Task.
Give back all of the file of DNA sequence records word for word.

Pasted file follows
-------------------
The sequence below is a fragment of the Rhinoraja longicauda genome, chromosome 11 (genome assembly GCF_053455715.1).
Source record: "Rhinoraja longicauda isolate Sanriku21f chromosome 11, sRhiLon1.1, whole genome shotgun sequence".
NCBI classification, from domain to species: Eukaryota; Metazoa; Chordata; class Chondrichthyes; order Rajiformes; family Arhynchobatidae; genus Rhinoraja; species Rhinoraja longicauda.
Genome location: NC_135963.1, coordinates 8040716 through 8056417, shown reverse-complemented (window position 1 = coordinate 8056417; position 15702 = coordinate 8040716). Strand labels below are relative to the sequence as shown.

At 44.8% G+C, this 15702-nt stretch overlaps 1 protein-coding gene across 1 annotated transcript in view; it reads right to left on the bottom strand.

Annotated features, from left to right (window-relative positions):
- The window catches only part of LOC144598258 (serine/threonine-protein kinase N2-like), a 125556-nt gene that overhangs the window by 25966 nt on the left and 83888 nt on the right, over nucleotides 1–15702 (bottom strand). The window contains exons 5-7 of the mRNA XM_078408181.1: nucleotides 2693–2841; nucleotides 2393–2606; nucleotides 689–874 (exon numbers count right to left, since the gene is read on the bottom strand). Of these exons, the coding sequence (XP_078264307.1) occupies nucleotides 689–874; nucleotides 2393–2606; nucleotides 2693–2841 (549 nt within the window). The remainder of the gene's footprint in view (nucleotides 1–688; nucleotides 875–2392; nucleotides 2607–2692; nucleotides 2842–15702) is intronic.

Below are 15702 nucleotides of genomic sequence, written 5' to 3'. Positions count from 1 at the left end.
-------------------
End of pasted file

The sequence below is a fragment of the Rhinoraja longicauda genome, chromosome 11 (genome assembly GCF_053455715.1).
Source record: "Rhinoraja longicauda isolate Sanriku21f chromosome 11, sRhiLon1.1, whole genome shotgun sequence".
NCBI classification, from domain to species: Eukaryota; Metazoa; Chordata; class Chondrichthyes; order Rajiformes; family Arhynchobatidae; genus Rhinoraja; species Rhinoraja longicauda.
Genome location: NC_135963.1, coordinates 8040716 through 8056417, shown reverse-complemented (window position 1 = coordinate 8056417; position 15702 = coordinate 8040716). Strand labels below are relative to the sequence as shown.

At 44.8% G+C, this 15702-nt stretch overlaps 1 protein-coding gene across 1 annotated transcript in view; it reads right to left on the bottom strand.

Annotated features, from left to right (window-relative positions):
- The window catches only part of LOC144598258 (serine/threonine-protein kinase N2-like), a 125556-nt gene that overhangs the window by 25966 nt on the left and 83888 nt on the right, over nucleotides 1–15702 (bottom strand). The window contains exons 5-7 of the mRNA XM_078408181.1: nucleotides 2693–2841; nucleotides 2393–2606; nucleotides 689–874 (exon numbers count right to left, since the gene is read on the bottom strand). Of these exons, the coding sequence (XP_078264307.1) occupies nucleotides 689–874; nucleotides 2393–2606; nucleotides 2693–2841 (549 nt within the window). The remainder of the gene's footprint in view (nucleotides 1–688; nucleotides 875–2392; nucleotides 2607–2692; nucleotides 2842–15702) is intronic.

Below are 15702 nucleotides of genomic sequence, written 5' to 3'. Positions count from 1 at the left end.